Gurley’s Thanksgiving Show Brings Out Buyers Despite Ice Storm

MARLBOROUGH, MASS. — Nan Gurley filled the Royal Trade Plaza in Marlborough on Sunday, December 1, with more than 80 exhibitors and thousands of antiques, including furniture, early art and home accessories and décor. The morning dawned with an ice storm that on nearby Interstate 290 had a 75-vehicle pile-up due to the early morning storm, but a few hours later as the temperature warmed just a little, the ice was just a chilly rain and customers came in great numbers.

Gurley assembled many of her regular dealers for the show, but there were many who had not done this show before, thus giving the one-day affair a fresh look.

Michael Weinberg is a recent addition, only exhibiting at shows for the last few years as West Pelham Antiques, from the Massachusetts town of the same name. Although trading in shops and online for many years, he said, “The ‘Net and shops were not doing it for me so I switched to shows where we can really sell the antiques.” The show proved him to be correct, as he sold seven silhouettes, some Wedgwood pieces, pewter and a small pantry box, creating a good sales total for his efforts.

 Greg Hamilton of Stone Block Antiques, Vergennes, Vt., has been doing many shows for many years, but this was the first time he joined Nan’s Thanksgiving tradition. His first comment was “Great show!” as he sold a wide variety from his collection. He found buyers for an assortment of early silver hollowware, sold several sandpaper drawings; several early earthenware pitchers and some jewelry.

Charles Guinipero of Pantry Box Antiques was another happy dealer after the day’s sales. From nearby Stafford Springs, Conn., his sales were a good collection of smalls. Lots of Christmas-related objects found new owners, including some of the German-made wooly sheep and a valuable red firkin, as well as an early blue maple turned bowl and a collection of early ledger books from a girls’ school in the Boston area.

Candlewick Antiques is a second-generation antiques business from Milford, N.H. and a frequent exhibitor at Nan Gurley Shows. Here for the day, even with a late start due to road conditions, John Anderson said he “had great sales: a Queen Anne blanket chest, a Nantucket basket, small but valuable; some stoneware and my big sale, a Sheraton server in mahogany, with reeded legs and original brasses that went for serious money.” He believed the period server was New England made.

Hooked rugs were available from several exhibitors. Sheila Robbins, Framingham, Mass. had an early one-color background and a one-color cat piece on display. Mike Gallant, Home Town Antiques, Glenburn, Maine, was offering a moose.

Many dealers were offering Christmas antiques. Thomas and Beverly Longacre, Marlborough, N.H., had about half of their exhibit devoted to early Christmas decorations, including several feather trees draped with early blown glass decorations. Prospect Hill Antiques, Essex Junction, Vt., had another feather tree, about 5 feet tall and filled with early toys and decorations. Sea Antiques was offering an early Twentieth Century snow-covered village, and several dealers were offering crèches from various European countries.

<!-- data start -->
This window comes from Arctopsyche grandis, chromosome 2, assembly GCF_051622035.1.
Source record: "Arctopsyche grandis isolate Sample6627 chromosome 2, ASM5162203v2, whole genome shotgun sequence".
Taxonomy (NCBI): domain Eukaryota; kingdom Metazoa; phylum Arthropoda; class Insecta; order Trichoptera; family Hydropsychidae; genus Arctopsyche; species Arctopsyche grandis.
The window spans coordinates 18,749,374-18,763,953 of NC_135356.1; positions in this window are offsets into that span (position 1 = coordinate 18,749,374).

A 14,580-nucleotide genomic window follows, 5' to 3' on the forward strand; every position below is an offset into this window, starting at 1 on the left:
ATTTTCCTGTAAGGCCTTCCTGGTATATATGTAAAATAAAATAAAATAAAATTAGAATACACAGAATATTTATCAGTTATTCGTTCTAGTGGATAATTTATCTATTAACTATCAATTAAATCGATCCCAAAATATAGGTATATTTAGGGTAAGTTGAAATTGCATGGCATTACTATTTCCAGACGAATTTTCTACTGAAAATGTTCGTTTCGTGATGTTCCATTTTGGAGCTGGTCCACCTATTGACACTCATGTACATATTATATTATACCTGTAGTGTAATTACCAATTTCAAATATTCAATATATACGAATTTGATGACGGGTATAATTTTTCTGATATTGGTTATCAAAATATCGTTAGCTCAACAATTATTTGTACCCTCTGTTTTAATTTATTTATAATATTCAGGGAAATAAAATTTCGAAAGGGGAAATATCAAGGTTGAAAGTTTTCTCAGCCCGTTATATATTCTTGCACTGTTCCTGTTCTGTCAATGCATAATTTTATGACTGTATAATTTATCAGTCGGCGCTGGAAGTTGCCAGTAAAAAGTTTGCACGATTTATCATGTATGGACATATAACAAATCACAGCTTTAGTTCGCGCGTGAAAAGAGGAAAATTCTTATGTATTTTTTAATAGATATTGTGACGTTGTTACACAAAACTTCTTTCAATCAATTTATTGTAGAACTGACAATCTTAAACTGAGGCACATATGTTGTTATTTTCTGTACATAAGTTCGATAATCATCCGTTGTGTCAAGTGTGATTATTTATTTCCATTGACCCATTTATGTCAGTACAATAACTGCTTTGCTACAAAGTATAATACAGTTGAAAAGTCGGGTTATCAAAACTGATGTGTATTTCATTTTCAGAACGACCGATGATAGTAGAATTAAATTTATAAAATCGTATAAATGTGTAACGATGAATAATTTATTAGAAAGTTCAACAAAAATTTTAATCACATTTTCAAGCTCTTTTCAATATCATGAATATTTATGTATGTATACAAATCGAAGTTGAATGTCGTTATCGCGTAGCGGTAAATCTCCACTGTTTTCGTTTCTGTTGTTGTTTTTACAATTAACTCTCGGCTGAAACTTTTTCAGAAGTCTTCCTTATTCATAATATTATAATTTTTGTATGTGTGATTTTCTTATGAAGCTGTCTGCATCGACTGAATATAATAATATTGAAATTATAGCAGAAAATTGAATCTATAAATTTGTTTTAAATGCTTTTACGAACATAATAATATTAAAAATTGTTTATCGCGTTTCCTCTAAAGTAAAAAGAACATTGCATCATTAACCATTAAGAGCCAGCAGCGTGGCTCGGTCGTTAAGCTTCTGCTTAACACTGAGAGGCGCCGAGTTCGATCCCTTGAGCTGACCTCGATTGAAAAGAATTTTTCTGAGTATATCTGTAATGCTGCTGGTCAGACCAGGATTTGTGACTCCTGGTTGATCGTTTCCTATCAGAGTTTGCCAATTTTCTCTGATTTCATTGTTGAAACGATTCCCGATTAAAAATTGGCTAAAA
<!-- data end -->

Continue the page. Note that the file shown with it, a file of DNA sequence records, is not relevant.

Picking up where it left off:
Colt Barn Antiques, Townshend, Vt., was selling some folk art and other small things. Howard Graff, the proprietor, said he sold a jade disc, about 15 inches in diameter, on a stand as one of his early sales. He also had a matched set of six Lebanon, N.Y., Shaker ladder back chairs available, which created great interest.

Karen Alexander Antiques, Somers, Conn., sold a pair of sack back Windsor chairs early into the show and at the end an exceptional cherry Pembroke table, American, with a turtle-shaped top. Ian McKelvey, South Windham, Conn., was also selling early furniture but among his big sales were several small things, including an exceptional early pantry box in original finish.

Early American folk dolls are the primary focus for Kathy Schoemer. The Walpole, N.H., dealer has been specializing in them for many years made mostly from cloth but sometimes in wood or papier maché or other materials. Sales at the show included five of these early playthings and also a pair of small andirons, a Delaware Valley child’s chairs and more smalls.

Dave and Bonnie Ferriss, Lake Luzerne, N.Y., were showing a collection of early primitives. One of their first sales was a large and rugged work table in original painted surface.

“Well, I did pretty good!,” Anne B. Russell, Newburyport, Mass., said after the show. Her sales were “mostly smalls for that was mostly what I brought, although I did sell the potting table right at the start.” Also going out the door were a bust, an early canteen and some folk art.

Nan Gurley, with the assistance of her husband Peter Mavris and most of her family, produces antiques shows throughout the year. During the winter months there are Sunday shows in Portsmouth and in April at the ice rink in Concord. Check with her at 207-625-3577 or 207-625-5028 for details.

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